A few Chinese travellers like It-sing have recorded that Ashoka was a saṃnyāsi and a Bauddha bhikkhu. They also state that they have seen a statue in this form. There is a system among Buddhists: Anyone can become a saṃnyāsi and can revert to the life of a householder. They can also move to a different āśrama. Fa-hien, Xuanzang (Hiuen Tsang), It-sing, Dharmasvami, and others were Chinese Buddhist travellers who came to India. On numerous...
 
0
There was a gap of about three hundred years between Buddha and Aśoka. Buddha lived in the 6th century BCE. He was born in 560 BCE. He saw the effulgence of kṣātra in his surroundings. He had seen the lacunae and failings of the system of republics. Even so, he felt that one should support the war that is fought out of love for one’s freedom. Today Buddha has become a symbol for the cowardly pseudo-secularism. Buddha was a person who sincerely...
 
0
All the historians of the world have unanimously hailed Aśoka. That Aśoka was an ideal king has been widely circulated. In ancient times, no other king, in no other part of the world undertook the establishment of so many dharma-śāsanas (rock edicts pertaining to law and dharma) like Aśoka. About two thousand three hundred years back, no other king had an empire of such expanse, to this extent, or this sort of reign. Nobody has recorded their...
 
0
The personalities of Chanakya and Chandragupta were of similar eminence, similar spirit; the supreme testimony to this fact is that such a large empire was managed efficiently for several years and the onslaught of the ambitious, war-hungry Alexander was quelled without leaving even a trace of its memory. From this we learn how sharp their developmental strategy must have been. We see how bright that patriotism must have been, which found...
 
0
Kautilya absorbed the best from the system of republics; he also brought back the ashvamedha conception of an empire. Both these conceptions have their roots in the Vedas. One must observe how broad and overarching the concept of yajna has been in the Hindu worldview. And one who is opposed to this broadminded concept of yajna is bound to face trouble. Philosophically, the inner yajna is superior to the external, ritualistic yajna but the former...
 
0
The big problem with the system of republics is the constant infighting. Since their vision is so narrow, when there is an attack from an external enemy, these republics don't unite and offer resistance. It is for this reason an empire is necessary. But the problem with a kingdom or an empire is that the local and regional identities don't survive. An ideal kingdom should lay stress on the local as well as the pan national aspects. But how can...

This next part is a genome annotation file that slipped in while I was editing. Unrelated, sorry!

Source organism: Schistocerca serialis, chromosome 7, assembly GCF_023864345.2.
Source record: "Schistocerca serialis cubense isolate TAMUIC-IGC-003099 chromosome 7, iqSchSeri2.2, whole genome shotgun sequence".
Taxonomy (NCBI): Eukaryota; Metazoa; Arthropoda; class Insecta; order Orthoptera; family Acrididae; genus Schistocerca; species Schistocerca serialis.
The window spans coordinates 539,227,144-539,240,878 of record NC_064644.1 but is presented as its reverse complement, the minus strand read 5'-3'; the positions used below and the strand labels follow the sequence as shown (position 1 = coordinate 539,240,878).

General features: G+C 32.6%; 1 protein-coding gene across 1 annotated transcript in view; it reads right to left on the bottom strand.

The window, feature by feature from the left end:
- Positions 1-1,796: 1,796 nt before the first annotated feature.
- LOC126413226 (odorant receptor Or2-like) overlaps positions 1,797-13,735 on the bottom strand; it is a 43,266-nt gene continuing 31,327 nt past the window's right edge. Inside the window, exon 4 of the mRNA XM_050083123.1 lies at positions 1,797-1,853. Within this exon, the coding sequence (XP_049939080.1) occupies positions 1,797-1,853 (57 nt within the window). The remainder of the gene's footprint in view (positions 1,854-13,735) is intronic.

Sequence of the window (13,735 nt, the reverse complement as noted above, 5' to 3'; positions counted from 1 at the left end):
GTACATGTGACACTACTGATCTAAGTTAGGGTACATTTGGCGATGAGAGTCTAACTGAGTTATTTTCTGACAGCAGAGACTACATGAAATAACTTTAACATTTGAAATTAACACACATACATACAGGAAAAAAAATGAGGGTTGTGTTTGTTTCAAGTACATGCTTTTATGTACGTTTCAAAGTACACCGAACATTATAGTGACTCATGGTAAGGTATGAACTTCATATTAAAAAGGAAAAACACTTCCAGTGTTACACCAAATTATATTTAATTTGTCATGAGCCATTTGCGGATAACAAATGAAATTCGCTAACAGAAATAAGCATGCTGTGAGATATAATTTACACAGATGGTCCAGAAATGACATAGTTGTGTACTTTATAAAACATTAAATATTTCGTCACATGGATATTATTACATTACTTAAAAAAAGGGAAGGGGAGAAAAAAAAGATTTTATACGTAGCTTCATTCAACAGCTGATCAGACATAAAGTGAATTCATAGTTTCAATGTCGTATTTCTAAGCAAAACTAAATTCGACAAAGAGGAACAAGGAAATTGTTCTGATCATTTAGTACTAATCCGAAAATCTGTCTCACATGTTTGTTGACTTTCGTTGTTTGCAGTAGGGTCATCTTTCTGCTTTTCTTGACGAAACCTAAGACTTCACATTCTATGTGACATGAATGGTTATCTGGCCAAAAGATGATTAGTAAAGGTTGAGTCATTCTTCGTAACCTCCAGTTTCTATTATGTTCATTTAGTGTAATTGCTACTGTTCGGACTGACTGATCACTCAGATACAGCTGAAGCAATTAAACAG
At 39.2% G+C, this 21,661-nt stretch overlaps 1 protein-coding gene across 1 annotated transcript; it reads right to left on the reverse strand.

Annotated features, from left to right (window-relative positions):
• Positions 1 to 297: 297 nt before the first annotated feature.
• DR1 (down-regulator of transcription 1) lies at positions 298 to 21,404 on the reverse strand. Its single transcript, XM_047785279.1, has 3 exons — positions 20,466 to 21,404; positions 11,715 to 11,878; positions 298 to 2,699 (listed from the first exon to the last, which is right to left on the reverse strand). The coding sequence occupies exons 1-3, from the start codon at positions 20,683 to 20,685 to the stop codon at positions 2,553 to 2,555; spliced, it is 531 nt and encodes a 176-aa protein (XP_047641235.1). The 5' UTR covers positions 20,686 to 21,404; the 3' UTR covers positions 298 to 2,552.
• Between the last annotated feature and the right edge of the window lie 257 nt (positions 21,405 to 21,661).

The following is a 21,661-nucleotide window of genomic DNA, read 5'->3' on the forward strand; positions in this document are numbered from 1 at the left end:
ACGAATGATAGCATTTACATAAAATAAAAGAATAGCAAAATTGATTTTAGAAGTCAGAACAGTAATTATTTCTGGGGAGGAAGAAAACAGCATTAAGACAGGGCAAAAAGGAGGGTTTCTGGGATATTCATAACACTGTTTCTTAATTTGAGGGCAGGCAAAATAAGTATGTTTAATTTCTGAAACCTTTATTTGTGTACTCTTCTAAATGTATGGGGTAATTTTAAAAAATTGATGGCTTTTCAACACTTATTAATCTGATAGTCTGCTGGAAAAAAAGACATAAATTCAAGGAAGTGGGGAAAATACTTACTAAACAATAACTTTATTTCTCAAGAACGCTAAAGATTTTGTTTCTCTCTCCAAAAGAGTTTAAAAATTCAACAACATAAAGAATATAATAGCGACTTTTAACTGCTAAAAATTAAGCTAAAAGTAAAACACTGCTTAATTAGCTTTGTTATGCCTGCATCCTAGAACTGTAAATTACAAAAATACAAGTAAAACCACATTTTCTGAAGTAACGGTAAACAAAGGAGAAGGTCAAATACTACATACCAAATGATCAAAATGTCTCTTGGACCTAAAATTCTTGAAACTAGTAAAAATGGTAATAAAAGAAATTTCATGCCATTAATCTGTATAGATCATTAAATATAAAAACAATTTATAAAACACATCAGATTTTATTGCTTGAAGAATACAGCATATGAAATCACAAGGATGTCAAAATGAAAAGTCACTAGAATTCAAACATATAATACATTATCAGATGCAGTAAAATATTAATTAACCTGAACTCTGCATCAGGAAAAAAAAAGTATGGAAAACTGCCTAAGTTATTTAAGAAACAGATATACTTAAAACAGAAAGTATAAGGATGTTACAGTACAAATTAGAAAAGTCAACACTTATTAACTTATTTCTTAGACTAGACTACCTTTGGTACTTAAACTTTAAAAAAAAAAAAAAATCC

0
There was a certain amount of misrule and evil during the reign of the Nandas. A powerful force awoke that would destroy all that evil from the past. That was Chandragupta Maurya. What we know from our written history – and commonly agreed upon – is that Chandragupta was a great example for the brilliance of kshaatra. There are many accounts of this in Jaina, Bauddha, and Hindu – Sanatana Dharmic – literature. According to some accounts, there...
 
0
The Influence of Alexander (continued) When a great emperor decentralizes a vast kingdom, if he doesn’t use his absolute sovereignty to establish friendly relationships and maintain constant communication with all the regions, if he doesn’t keep his eyes and ears open all the time, his empire will collapse. We get examples for this in Ashoka’s time itself. Why, even in the case of the ambitious Alexander who set out to conquer the world and...
 
0
The Magadha Kingdom With this background, when we see the Magadhan kingdom, we find that the Shishunagas ruled there first. Then came the Nandas. The last king of the Nanda dynasty was Dhanananda. Starting from Mahapadmananda to Sunanda, everyone was gone. The stories that have been traditionally narrated indicate that the nine Nandas were contemporaries. We find that in some version of the story, it is Mahapadmananda and his eight children,...
 
0
Now from the Vedas, Itihasas, and Puranas, we come to the era of reality. As such, there is no separate demarcation that separates our ancient texts from history. All the details of the lineage of kings that we find in the Vedas are part of history. For example, an ancient king who is mentioned in the Vedas is Divodasa. His son was Sudasa. The purohita of Sudasa was Vasishta. The Rigveda speaks about the Battle of Ten Kings (दाशराज्ञयुद्ध), in...
 
0